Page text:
In less than a week some unimaginable events have been happening in several African countries. Two plane  crashes in Ghana and Nigeria. Clashes between rebels at Tripoli International Airport in Libya. Malians from Timbuktu and other cities of Northern Mali are now Internally Displaced Peoples (IDPs) in their own country now live in refugee camps in the Malian capital Bamoko. The Taureg Revolution which began as a challenge to the Malian government over neglect and lack of rights has now been transformed in European/American media as a threat of an Islamic state in Northern Mali. Historically, Muslims and Islam in Mali have been known for being relaxed and influenced by the religious and cultural diversity of its adherents as is common with most West African Muslims in neighboring and further away West African countries such as Cote d' Ivoire, Niger, Chad, Senegal, Nigeria, Liberia, Ghana, the two Guineas, The Gambia and so on. Even with Boko Haram in Nigeria, Nigerian Muslims do not follow nor belief in the strict so called Sharia law type interpretation and applications of Islam in everyday life. For those curious to read more into how religion came synonymous with war please read the link to the Myth of War and Religion. As history and recent events show rebels in any African country are never good for anyone not the supporters, non political citizens or leaders. Is this Neo Colonialism creeping across Africa?

Effects of Colonialism on Africa's past and present

Myth of War and Religion 

Northern Mali: An Islamic State?

Clashes erupt at at Tripoli Airport in Libya

Niger's President Mahamadou Issoufou: "It was Not Necessary TO Kill Gaddafi"

Is France the Curse of Africa?

Prince of Poets


I love poetry but I can't write it. ITs one of the hardest forms of writing. Enjoy the above video/lyrics. Its the Prince of Poet by Iraqi-Candian Journalist/Hip Hop Artist the Narcycist. One of the commentators for the  original song gave me the challenge of creating my own video with the lyrics of the song. As a result, the video became a tribute if you can call it that to the revolutions in North Africa and Middle East enjoy.

Saturday, 2 June 2012

Catching hell all over




Three stories from three different regions of the world on the stress and tensions facing everyday people. After relistening to an interview with Laura Nader on Orientalism and Edward Said's legacy towards post colonial studies, it reminded me of the media's role in painting or writing the world. Said continuously reminded the world that the Palestinians still have not received justice despite most peoples being well aware of the long lasting Palestinian-Israeli conflict. A combination of news stories on Houla Massacre in Syria, the continual instability in Libya brought on by armed rebels who refuse to lower the guns and the Travyon Martin Case led me to comply the three stories below. Enjoy the read.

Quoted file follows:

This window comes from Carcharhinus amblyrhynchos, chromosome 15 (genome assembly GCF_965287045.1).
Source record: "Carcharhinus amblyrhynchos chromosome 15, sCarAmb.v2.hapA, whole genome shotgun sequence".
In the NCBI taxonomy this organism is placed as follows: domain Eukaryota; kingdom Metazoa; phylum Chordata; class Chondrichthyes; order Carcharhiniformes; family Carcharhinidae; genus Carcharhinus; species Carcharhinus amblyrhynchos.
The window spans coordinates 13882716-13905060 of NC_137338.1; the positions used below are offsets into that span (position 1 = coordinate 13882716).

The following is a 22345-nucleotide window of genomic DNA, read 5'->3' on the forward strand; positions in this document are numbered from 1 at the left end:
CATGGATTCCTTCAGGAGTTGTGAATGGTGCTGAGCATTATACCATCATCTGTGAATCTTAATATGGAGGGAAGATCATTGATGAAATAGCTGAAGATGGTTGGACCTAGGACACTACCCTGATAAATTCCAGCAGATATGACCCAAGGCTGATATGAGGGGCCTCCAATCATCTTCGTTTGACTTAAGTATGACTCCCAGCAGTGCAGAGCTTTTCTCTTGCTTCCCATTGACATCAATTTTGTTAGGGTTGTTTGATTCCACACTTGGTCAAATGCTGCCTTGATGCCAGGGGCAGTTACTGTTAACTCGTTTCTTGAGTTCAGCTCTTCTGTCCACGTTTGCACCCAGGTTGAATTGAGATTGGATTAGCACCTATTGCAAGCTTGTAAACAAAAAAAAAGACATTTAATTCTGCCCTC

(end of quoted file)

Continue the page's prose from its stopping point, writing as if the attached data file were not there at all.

Multiculturalism and anti Islamic movements in Europe

Media's Portrayal of Black Youth contributes to Racial tensions

Blaming the Victim

Wednesday, 9 May 2012

Confessions of a Vietnamese in Czech Republic

The Dancing House of Prague
A Vietnamese American shares her experiences of living in Bosnia and Czech Republic and the complexity of living as an expatriate of color not to mention an American expatriate  in Eastern Europe. Given its history, identity politics and much more. Enjoy
Read here

Friday, 4 May 2012

Right Wing nationalism in Europe

The Greek Parliment without protest 
As austerity measures are implemented or still pending implementation in several European countries, frustration has transformed into public support for far right and nationalist parties. As with most economic crisis, blame is always placed on the government and immigrants in addition to the countries that are faring well for the most part. Greece along with France, Czech Republic and other parts of Europe are experiencing not only prime time spotlight for right wing and nationalist groups but are also voting candidates into office. The upcoming French elections for Sunday will determine if Sarkozy stays or leaves the Presidency. Greeks' frustration at high unemployment and government's slow response has made the extreme right parties into a popular alternative to the traditional socialist and left wing parties.

Greece's Right Wing: A New Dawn?
Al Jazeera's Stream looks at the rise of the Golden Dawn political party as it seeks to gain a foothold in parliment for Sunday elections in Athens. 

Saturday, 28 April 2012

We rule the world: Economics

The true story of globalization and economics that they didn't teach you. Its not just the corporations...Its also the economic jackals...Scene take 1! 

Economic Hit Men



Causes of Globalization The Butterfly Effect



"I've given all I can, its still not enough I've given all I can, But we're still on the payroll
That's what you get, That's What you get, That's what you get when you mess with us"
   -Radiohead "Karma Police"

Monday, 23 April 2012

Beauty of African Women

A Response to the Swedish Cake and cultural minister's mocking grin. And a long overdue photo gallery of beautiful African Women from Africa and the Diaspora. Enjoy and appreciate.


Liberian school girls

Darfur

Haiti

African American

Sudan
Ancient Egyptian

The iconic woman toting a load on her head-West Africa


Cynthia McKinney on left with Palestinian woman 

Haitian Priestess

Viola Davis

Liberian woman

Cynthia McKinney

Carnival across the 
Caribbean

Haitian Revolution and woman

Brazilians

Mother and child-Haiti

Senegalese woman
Moroccan

Somalia